“The Capitol Bones inaugural performance was in a restaurant called Firenzi’s in Arlington, VA; 1990, … not long after I joined the U.S. Army Band. Our first big concert was the International Trombone Festival at the Eastman School of Music in 1991, after winning the Kai Winding Competition sponsored by the International Trombone Association. The competition was the impetus that motivated me to forge the group into a trombone band like no other,” Matt Niess sang the praises of his band.
This is the long awaited fourth album for the renowned Capitol Bones. Group founder and leader, Matt Niess, has every right to feel proud and enthusiastic about this recording. It is absolutely terrific. The level of musicality and uniqueness is ‘off the charts;’ literally. Matt’s arranging skills are also on parade and richly sparkle.
Matt arranged a well-known work in the trombone world that’s called “Two Pieces for Three Trombones.” He arranged it originally in 2010, for the Eastern Trombone Workshop (known now as the American Trombone Workshop). For this recording, Niess expanded it to five bones and it’s become one of three bonus tracks included on this project. Part two of this suite of music is actually called “Episode” and stands alone as track two on the album. The drums give the piece an Afro-Cuban feel, then part the curtains so that Jim McFalls can step through and solo on his tenor trombone. The electric guitar makes an amazing statement on his own. Purcell steals the spotlight briefly away from the trombones and thoroughly entertains us.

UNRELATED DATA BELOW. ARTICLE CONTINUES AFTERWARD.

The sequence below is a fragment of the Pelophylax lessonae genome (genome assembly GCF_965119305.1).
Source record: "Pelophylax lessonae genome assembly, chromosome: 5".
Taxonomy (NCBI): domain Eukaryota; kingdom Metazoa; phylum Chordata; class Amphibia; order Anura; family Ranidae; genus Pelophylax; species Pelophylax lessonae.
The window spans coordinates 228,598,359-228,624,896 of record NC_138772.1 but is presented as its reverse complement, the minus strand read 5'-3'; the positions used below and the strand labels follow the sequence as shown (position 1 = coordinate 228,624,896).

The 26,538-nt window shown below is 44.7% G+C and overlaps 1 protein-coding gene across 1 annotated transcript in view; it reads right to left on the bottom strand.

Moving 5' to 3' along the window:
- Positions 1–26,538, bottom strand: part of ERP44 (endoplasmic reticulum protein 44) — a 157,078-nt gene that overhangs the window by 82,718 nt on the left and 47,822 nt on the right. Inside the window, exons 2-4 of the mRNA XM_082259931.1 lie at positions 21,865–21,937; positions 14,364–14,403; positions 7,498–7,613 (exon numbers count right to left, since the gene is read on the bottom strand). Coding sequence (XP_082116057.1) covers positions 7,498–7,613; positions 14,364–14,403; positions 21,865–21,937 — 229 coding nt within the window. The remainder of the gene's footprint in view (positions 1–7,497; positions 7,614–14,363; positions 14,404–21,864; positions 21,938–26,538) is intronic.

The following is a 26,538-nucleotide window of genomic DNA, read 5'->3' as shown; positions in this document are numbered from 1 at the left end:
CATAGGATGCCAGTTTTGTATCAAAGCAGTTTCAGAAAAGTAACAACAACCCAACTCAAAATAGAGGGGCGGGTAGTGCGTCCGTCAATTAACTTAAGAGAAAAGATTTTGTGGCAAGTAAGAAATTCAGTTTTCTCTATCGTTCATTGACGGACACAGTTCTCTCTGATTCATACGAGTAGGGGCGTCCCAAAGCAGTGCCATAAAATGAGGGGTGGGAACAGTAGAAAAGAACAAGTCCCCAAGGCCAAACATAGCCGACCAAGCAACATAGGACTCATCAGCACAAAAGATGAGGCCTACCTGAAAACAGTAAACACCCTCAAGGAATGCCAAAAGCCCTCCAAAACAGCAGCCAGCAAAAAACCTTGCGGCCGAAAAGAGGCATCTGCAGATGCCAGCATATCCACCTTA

Pat Metheny composed “Song for Bilbao” and the trombones sound fat and full at the introduction of this piece. Metheny’s tune features Jim Roberts on guitar. “Duke Ellington’s Sound of Love,” written by Mingus, is beautifully performed and aside from the awesome harmonies of the trombones, pianist Tony Nalker is given ample time to show off his musical skills.
Here is an album packed with musicality and a variety of songs and arrangements that will thrill and entertain you. Take for instance the harmonics on “Yesterday” that ring dynamic and memorable.
Matt Niess adds a couple of his original compositions for good measure. One is titled “Fanfare for the Capitol Bones” and it reminds me of a freight train plowing down the tracks. Niess combines traditional jazz with a contemporary perspective, sparking the song with funk drums and playing his trombone with gusto. The guitarist adds electronic rhythm to the piece and brings the element of fusion along with him. There’s a Medley of music from ‘Chicago’ including “Make Me Smile,” “The Approaching Storm” and “Man vs. Man” and another original composition from Neiss titled, “Felicity.” If variety is the spice of life, and you’re prone to unique experiences, sprinkle this music liberally onto your CD player and enjoy.
-Dee Dee McNeil for Musical Memoirs